Thursday, January 7, 2010

Ocean Safety Tips

I didn't think this kind of thing could really happen...but it does! While Hawaii is obviously the best travel destination in the world, the ocean is still a dangerous place:

"DISTRAUGHT Heidi Fleiss is hiding a heartache in the Celebrity Big Brother house - her brother Jason drowned days before the show began...Hospital medicine specialist Jason was swept out to sea by a strong current while on holiday in Hawaii over the New Year. He was swimming with Heidi's other brother Jesse, who was saved by a surfer. To add to ex-jailbird Heidi's grief, the tragedy happened just two days before her 44th birthday."

Here are some Hawaii safety tips:

"The behavior of the ocean in Hawaii is unique, complex, and unpredictable. On Oahu lifeguards perform about 1100 "rescues" a year. On average 50 people drown in the ocean annually (all islands), approximately half being visitors.

"Takng into account that 7.5 million people visit the state each year, the overall risk associated with swimming in the ocean is low. Of concern is the distribution and circumstances surrounding many drownings - the majority happen at unguarded locations and often result from a lack of knowledge or poor judgment. Many beaches and tide pools are deceptively dangerous. The same set of standard caution signs are found at nearly every beach, so the signs lose credibility. Of greatest importance is acknowledging that the ocean represents a dangerous environment and that those dangers are very difficult to judge. It's a mistake to assume that one can fully understand and analyze ocean conditions – they change rapidly and are greatly influenced by season, location, tides, weather etc.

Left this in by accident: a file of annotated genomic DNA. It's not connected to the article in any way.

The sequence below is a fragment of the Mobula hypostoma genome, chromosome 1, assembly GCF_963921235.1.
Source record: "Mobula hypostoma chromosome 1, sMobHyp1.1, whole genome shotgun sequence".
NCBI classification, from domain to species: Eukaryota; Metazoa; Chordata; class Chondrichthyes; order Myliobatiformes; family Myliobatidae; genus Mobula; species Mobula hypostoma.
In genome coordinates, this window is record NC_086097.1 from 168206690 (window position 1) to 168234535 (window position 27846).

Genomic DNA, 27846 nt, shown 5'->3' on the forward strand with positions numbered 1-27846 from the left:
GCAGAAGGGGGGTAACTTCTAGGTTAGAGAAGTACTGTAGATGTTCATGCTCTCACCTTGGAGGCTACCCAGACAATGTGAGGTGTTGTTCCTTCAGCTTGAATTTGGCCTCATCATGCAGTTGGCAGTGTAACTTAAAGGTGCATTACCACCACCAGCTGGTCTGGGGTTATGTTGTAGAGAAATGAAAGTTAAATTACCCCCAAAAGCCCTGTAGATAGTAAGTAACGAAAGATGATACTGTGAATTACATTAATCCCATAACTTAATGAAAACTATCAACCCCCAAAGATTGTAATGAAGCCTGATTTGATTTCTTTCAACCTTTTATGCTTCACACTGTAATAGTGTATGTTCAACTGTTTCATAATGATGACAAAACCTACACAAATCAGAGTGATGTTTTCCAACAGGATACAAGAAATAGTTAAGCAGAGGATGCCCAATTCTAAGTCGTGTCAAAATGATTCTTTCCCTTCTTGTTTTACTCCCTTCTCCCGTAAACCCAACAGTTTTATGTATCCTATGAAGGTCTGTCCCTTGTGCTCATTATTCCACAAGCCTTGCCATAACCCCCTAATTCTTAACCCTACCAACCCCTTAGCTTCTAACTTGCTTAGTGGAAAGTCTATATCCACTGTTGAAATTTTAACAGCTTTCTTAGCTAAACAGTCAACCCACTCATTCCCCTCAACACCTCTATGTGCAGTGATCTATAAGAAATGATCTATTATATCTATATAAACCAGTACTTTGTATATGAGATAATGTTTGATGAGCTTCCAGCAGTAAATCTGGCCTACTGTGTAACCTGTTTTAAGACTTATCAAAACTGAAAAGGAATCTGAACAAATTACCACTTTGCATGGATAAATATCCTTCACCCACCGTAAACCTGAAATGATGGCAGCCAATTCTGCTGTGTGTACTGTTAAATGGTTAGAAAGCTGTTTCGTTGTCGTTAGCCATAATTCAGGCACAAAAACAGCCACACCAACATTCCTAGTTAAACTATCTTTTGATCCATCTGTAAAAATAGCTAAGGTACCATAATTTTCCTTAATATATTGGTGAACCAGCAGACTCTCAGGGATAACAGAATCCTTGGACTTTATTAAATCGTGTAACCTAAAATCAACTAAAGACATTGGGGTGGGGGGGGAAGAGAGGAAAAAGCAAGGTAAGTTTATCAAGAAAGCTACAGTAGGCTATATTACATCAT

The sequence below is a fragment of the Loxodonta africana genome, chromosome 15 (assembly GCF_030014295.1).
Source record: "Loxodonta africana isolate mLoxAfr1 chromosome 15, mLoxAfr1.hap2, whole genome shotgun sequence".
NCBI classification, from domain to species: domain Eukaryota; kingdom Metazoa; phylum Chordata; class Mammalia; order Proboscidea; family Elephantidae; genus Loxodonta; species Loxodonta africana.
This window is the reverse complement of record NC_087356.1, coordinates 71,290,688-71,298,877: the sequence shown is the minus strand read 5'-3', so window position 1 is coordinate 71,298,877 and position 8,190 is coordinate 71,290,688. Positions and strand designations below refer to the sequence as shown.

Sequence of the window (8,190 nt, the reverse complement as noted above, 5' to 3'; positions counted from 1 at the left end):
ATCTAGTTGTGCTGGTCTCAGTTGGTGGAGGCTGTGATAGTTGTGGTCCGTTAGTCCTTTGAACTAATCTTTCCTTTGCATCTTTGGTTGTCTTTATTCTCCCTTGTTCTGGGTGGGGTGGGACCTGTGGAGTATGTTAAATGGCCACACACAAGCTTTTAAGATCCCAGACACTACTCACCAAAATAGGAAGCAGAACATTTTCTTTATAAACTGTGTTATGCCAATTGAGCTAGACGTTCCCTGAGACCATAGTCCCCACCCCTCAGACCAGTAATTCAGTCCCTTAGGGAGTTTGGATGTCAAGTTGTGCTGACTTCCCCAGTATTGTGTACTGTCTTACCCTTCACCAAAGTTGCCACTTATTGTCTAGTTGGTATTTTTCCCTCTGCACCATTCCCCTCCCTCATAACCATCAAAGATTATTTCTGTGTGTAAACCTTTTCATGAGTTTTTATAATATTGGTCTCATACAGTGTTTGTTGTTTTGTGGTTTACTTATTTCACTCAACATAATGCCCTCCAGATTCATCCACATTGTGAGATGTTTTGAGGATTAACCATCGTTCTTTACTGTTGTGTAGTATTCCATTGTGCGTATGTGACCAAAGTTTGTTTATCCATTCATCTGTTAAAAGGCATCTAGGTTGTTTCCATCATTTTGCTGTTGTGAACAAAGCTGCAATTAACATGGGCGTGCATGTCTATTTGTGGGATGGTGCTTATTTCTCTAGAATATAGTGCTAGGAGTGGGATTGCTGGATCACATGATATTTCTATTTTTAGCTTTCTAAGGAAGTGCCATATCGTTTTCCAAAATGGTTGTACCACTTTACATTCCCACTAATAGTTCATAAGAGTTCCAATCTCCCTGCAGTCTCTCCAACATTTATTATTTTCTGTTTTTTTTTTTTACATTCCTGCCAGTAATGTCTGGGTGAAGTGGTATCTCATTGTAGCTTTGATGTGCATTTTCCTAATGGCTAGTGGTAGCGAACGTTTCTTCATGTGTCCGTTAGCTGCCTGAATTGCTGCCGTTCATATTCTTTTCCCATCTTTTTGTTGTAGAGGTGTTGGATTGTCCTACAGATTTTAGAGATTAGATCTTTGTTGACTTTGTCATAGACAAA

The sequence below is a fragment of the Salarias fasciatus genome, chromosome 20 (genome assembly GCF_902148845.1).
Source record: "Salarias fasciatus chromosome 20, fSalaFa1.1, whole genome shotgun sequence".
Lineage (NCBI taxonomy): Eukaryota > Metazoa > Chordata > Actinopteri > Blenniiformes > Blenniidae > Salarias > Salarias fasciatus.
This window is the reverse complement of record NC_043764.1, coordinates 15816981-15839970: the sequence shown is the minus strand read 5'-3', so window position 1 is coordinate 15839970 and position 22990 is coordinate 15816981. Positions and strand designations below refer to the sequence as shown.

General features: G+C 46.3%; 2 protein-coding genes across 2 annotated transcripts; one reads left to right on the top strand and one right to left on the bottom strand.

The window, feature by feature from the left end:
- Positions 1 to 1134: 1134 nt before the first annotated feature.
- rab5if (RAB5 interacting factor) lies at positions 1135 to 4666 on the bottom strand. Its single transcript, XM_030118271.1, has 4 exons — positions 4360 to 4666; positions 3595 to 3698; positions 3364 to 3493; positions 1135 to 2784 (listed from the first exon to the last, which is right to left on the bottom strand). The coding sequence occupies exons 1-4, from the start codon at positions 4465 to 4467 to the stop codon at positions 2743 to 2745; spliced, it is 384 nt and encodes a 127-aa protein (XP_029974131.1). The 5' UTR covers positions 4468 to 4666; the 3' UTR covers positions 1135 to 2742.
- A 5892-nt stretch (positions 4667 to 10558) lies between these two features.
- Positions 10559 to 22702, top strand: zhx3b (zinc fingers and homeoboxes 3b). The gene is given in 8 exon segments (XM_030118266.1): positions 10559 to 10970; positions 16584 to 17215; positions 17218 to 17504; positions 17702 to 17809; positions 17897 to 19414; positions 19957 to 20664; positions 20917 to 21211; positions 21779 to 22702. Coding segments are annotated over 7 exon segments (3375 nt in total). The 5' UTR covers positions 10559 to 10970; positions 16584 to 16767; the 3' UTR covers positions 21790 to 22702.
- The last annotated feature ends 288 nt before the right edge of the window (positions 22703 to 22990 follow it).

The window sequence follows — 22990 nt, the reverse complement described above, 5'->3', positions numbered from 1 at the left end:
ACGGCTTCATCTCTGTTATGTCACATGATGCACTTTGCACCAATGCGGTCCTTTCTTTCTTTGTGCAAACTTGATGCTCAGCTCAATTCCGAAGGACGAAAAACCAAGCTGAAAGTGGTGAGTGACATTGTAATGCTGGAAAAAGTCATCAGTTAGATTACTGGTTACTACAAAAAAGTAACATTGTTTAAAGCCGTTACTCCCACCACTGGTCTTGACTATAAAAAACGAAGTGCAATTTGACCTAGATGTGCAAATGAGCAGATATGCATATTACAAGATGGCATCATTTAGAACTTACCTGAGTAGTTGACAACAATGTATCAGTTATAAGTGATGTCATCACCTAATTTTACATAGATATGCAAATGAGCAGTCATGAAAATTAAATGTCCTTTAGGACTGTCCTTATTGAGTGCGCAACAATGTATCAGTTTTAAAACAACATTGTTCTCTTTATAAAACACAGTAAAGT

"Ocean Safety Checklist:

-Admit that you are not an expert, and do not attempt to be one. Ask lifeguards for advice.
Be honest about your swimming ability. The ocean is not a swimming pool.

-Never turn your back on the ocean. Being hit by a wave while you're not watching can cause serious injury. Waves can sneak up on one.

-If you get caught in a current do not struggle against it. Rip currents are usually narrow, so calmly swim perpendicular to the current direction to get out of it, and then you will be able to swim back to shore.

-If you need help, shout “Help” (and not a family member’s name) or wave an arm to get attention.

-Always remain calm and relaxed in the ocean, whether you get caught in a current, hit by an unexpected wave, or bump into a turtle. Panic leads to drowning because of uncoordinated movement, sporadic breathing, and increased oxygen usage.

-Remember, people also drown after being swept off rocks. Watching big waves from rocks next to the ocean is a very dangerous activity. Know the surf report before you approach any exposed location.

-A current can pull you away even in waist high water."

Look out for jellyfish too. But on the bright side--there are no snakes in Hawaii!

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